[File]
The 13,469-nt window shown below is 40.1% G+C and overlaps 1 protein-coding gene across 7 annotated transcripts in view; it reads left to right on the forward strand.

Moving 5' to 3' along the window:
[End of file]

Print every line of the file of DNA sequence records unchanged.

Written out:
The 13,469-nt window shown below is 40.1% G+C and overlaps 1 protein-coding gene across 7 annotated transcripts in view; it reads left to right on the forward strand.

Moving 5' to 3' along the window: